The European elections (where Ukip came first) probably showed the crest of the party’s popularity, at least for the next year or so, but the local elections, held on the same day, indicated that the party could have a disruptive effect in a variety of key swing seats, particularly in Essex and Thurrock, where Labour must win seats to become the biggest party.

A "super poll" of swing constituencies commissioned by Tory peer Lord Ashcroft just before the local elections indicated that high Ukip shares in areas like Thurrock would gift those seats to Labour, resulting in a majority for the party of 83. It should be noted, however, that a similar poll held in 2009 projected a Conservative majority of 70 which never materialised.

So what to conclude? More positive economic news should benefit the Conservatives, but could well prove a double-edged blade if voters conclude that it’s safe to switch to the party they prefer with cherished public services. Between now and the election, the Conservatives will do all they can to ensure the economy remains foremost in people’s minds, which is why the chart below is a key one to watch. If Labour can succeed in shifting the debate into other areas, as it previously accomplished with its proposal to freeze energy prices, then David Cameron may soon find himself joining the ranks of respected ex-prime ministers.

Richard Mylles is a political analyst at Absolute Strategy Research, an independent investment consultancy

Chart 5: Most important issues facing the UK

Source: ASR Ltd. / Ipsos Mori

Richard Mylles is a political analyst at Absolute Strategy Research, an independent consultancy based in London.

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It's easy to see where Berlin is being rebuilt – just hit the streets

My week, from walking the streets of Berlin to class snobbery and the right kind of gentrification.

Brick by brick, block by block, the people are rebuilding the city once called Faust’s Metropolis. To see it clearly, put your boots on. One of the most bracing walks starts by the Gethsemane Church, which served as a haven for dissenters in the last days of the GDR and takes you down ­towards the Hackescher Markt.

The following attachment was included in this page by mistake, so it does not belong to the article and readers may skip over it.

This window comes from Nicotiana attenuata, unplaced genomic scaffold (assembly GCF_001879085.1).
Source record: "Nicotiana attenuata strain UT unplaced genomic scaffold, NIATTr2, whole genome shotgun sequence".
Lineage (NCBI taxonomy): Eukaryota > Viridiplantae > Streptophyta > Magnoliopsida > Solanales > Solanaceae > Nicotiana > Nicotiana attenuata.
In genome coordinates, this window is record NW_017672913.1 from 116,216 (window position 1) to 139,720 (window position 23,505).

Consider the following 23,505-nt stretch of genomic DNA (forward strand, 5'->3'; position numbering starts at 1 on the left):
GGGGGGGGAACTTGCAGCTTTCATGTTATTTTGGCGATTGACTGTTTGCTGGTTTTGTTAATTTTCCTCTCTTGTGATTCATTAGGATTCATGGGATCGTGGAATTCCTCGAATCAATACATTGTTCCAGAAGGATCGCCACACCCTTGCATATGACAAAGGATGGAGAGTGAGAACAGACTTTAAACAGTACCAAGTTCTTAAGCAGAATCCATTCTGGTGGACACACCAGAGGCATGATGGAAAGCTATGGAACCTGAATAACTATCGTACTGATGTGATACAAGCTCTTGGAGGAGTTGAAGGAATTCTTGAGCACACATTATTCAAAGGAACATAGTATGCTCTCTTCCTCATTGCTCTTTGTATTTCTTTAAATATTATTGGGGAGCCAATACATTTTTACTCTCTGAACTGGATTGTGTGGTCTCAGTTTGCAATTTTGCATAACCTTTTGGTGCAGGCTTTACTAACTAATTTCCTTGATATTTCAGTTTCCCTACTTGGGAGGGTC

Here, in what is still the eastern half of a divided city that wears its division more lightly, is a Berlin experience both old and new. In three decades of frequent visits, it has been fascinating to note how much this part of town has changed. Even a decade ago these streets were rundown. With crumbling buildings showing bulletholes, it wasn’t hard to imagine what the place looked like in 1945. Now there are lilacs, blues, and yellows. Cafés, bars and restaurants abound, serving the young professionals attracted to the city by cheap rents and a renewed sense of community.

 

Breaking the fourth wall

Looking north along Schliemannstraße, you’ll find a delightful vista of well-tended balconies. It’s a pleasant place to live, notwithstanding the gaggle of grotesques who gather round the corner in the square. On Kastanienallee, which forms the second leg of the walk, an old city feels young. It’s a kind of gentrification but the right kind. There’s more to eat, to drink, to buy, for all.

Berlin, where Bertolt Brecht staged his unwatchable plays, was supposed to have been transformed by a proletarian revolution. Instead, it has been restored to health by a very middle-class one. Germany has always had a well-educated middle class, and the nation’s restoration would have impossible without such people. The irony is delicious – not that irony buttered many parsnips for “dirty Bertie”.

 

The new snobbery

The British Museum’s survey of German history “Memories of a Nation” is being presented at the Martin-Gropius-Bau as “The British View”. Germans, natürlich, are curious to see how we observe them. But how do they see us?